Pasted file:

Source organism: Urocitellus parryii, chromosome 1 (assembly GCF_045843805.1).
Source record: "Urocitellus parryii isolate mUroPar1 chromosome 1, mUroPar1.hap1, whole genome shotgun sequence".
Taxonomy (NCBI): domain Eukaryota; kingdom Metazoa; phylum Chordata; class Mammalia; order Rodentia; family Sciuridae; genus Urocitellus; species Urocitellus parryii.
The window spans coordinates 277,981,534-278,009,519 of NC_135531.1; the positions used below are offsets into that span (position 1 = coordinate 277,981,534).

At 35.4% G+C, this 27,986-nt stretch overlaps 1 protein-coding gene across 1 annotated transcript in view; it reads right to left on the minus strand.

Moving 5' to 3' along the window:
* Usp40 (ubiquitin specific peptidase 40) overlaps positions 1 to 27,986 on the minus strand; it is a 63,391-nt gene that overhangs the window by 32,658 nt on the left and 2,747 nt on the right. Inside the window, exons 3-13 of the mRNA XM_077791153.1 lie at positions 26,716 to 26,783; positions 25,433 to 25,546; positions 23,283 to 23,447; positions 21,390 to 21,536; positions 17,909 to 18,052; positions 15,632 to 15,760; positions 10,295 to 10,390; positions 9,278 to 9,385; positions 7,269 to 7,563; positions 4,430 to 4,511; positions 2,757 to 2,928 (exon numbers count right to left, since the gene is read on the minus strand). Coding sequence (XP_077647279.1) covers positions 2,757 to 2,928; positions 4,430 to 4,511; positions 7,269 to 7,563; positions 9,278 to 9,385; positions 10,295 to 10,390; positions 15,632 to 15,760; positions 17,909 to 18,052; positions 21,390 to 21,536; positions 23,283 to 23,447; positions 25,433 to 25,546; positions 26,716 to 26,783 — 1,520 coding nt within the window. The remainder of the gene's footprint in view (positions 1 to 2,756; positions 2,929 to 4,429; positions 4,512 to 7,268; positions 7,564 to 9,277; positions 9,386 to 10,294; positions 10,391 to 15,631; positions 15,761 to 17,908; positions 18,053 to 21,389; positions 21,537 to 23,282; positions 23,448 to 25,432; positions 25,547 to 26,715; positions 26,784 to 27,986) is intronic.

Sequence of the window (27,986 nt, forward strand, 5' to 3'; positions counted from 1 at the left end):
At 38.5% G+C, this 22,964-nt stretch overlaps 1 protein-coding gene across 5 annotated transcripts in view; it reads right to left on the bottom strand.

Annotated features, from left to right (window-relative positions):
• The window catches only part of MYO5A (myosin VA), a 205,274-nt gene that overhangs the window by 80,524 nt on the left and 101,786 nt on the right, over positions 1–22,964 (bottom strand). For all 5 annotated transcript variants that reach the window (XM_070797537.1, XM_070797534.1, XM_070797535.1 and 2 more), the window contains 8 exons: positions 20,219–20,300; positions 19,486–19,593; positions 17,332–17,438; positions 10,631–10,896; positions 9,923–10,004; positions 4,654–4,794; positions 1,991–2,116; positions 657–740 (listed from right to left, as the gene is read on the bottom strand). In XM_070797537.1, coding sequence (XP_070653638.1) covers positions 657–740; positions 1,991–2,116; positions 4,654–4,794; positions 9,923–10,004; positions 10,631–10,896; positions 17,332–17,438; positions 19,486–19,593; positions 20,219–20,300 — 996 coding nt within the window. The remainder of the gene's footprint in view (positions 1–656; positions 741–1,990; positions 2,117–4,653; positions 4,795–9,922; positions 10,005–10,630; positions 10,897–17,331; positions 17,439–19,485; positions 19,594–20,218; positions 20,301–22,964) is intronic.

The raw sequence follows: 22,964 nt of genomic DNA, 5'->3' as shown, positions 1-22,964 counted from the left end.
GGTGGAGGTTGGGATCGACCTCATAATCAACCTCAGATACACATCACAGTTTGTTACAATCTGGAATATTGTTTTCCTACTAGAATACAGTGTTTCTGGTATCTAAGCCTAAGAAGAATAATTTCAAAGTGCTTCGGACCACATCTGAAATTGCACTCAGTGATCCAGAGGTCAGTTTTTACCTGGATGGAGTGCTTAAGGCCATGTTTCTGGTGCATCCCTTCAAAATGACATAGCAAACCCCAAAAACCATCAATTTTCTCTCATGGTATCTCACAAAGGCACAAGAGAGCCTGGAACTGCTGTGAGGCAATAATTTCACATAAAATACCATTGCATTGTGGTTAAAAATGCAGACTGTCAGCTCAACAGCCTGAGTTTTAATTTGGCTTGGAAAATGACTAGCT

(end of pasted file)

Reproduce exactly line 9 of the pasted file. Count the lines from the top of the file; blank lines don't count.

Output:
At 38.5% G+C, this 22,964-nt stretch overlaps 1 protein-coding gene across 5 annotated transcripts in view; it reads right to left on the bottom strand.